Blackwater Park, while having received much wider attention from both media and scene alike and being the one album most people directly associate to, was more of a continuation of what was presented and worked on Still Life. It became the template for what Opeth would deliver in what many would claim is their golden era, and where many, many bands would draw their inspiration from. When a band calls themselves progressive death metal, you’re more than likely to hear something that kind of sounds like the Opeth that began with Still Life. Modern progressive metal titans like Leprous, Ne Obliviscaris, and Soen have this sound as part of their core DNA, influences transcend the genre as well, with many extreme metal bands becoming more nuanced and following in Opeth’s footsteps to shake things up.

Ironically, Still Life is one of the Opeth albums I come back to the least. Not because I don’t enjoy it, but because it feels so distinct from their other albums that I don’t consider it an Opeth fix. When I want Opeth I generally go for Ghost Reveries or Blackwater Park. I go to Still Life when I crave its specific mood, its special mystical atmosphere that makes it stand out so much. It is very unique to me and revisiting it with care and attention for this piece makes me remember when I was first delving into the world of Opeth, the band that opened the doors to extreme metal for me and so many others. The originality, the passion, the songwriting, the sense of endless wonder. Everything that made the band legendary is here in its purest and rawest form, an essential piece of music that will forever stand the test of time.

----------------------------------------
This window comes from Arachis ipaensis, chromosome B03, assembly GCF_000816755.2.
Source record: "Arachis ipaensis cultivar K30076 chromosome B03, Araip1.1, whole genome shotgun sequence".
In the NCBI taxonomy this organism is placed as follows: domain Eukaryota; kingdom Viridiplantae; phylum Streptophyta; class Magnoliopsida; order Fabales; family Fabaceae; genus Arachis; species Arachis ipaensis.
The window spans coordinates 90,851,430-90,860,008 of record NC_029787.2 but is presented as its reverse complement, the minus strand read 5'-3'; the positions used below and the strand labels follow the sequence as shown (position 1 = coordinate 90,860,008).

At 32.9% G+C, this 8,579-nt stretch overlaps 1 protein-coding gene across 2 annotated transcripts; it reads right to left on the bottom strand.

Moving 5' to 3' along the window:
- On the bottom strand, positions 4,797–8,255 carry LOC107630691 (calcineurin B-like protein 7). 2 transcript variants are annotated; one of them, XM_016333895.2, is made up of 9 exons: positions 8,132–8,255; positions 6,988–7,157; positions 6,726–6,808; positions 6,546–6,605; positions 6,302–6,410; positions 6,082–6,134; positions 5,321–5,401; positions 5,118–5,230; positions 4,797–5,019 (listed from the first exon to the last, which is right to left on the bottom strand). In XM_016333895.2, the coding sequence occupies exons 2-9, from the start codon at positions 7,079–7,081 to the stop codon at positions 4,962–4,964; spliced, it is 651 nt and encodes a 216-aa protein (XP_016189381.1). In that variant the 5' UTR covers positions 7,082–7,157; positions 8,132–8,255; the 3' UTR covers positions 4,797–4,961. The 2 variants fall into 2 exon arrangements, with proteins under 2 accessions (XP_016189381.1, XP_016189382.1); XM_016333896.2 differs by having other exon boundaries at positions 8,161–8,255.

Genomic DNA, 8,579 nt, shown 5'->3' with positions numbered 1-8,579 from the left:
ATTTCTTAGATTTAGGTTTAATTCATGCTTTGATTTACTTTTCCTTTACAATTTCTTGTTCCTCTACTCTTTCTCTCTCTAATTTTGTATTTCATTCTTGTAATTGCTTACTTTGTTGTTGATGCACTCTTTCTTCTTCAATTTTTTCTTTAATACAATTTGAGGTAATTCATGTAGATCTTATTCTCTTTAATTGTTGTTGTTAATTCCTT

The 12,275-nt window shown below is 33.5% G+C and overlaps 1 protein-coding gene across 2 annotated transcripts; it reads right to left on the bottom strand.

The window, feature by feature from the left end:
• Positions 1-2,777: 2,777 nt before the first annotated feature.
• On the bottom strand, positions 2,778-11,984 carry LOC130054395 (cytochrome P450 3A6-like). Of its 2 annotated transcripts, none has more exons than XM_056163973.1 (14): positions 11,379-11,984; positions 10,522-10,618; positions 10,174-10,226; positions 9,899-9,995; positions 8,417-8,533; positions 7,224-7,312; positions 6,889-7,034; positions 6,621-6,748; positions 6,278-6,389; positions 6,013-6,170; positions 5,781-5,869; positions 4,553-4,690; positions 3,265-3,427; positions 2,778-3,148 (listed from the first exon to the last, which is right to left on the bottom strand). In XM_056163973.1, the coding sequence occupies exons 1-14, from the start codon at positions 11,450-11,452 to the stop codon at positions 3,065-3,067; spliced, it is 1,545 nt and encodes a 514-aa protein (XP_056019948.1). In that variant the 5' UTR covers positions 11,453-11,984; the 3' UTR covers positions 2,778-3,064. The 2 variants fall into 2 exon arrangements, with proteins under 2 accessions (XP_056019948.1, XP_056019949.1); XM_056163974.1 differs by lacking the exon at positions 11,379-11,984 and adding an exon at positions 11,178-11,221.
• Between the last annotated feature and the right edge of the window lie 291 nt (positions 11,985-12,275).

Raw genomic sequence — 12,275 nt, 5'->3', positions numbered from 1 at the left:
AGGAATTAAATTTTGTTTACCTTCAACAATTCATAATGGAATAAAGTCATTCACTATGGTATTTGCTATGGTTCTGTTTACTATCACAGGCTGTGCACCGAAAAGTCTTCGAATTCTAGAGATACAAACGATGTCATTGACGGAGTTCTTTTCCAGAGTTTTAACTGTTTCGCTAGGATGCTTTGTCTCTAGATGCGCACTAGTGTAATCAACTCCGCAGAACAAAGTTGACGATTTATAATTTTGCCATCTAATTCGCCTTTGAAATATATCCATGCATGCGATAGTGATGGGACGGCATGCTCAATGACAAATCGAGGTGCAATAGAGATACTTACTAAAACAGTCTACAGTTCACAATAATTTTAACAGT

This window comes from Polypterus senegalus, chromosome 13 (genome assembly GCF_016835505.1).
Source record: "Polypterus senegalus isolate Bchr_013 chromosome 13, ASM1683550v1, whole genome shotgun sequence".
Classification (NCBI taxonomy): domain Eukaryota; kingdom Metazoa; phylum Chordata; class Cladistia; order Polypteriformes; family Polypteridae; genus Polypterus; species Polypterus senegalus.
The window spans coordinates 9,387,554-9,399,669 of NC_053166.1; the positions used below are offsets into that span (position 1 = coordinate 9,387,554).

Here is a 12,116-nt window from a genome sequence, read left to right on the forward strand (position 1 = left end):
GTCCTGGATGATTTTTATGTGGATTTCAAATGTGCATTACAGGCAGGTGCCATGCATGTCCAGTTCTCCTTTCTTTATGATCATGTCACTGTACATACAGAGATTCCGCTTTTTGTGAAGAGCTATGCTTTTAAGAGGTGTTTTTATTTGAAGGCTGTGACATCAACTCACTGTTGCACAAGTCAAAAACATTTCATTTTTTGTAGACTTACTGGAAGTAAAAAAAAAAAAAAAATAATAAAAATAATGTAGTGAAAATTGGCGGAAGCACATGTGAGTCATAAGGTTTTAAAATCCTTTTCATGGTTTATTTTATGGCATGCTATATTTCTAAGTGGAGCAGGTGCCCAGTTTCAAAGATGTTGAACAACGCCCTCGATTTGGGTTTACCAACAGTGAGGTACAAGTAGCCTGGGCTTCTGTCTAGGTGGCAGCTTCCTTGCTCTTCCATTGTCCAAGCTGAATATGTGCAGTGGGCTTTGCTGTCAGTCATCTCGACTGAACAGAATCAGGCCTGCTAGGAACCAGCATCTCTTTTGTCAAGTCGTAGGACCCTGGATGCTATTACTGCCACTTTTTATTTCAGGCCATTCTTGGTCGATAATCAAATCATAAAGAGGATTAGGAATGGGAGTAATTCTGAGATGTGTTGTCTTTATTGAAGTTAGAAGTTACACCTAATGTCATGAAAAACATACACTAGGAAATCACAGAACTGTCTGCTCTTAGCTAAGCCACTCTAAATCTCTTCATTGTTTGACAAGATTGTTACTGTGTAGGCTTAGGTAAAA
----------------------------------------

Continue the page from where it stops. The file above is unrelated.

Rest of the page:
Toni Meese

Toni Meese

I know more than you.

Leave a Reply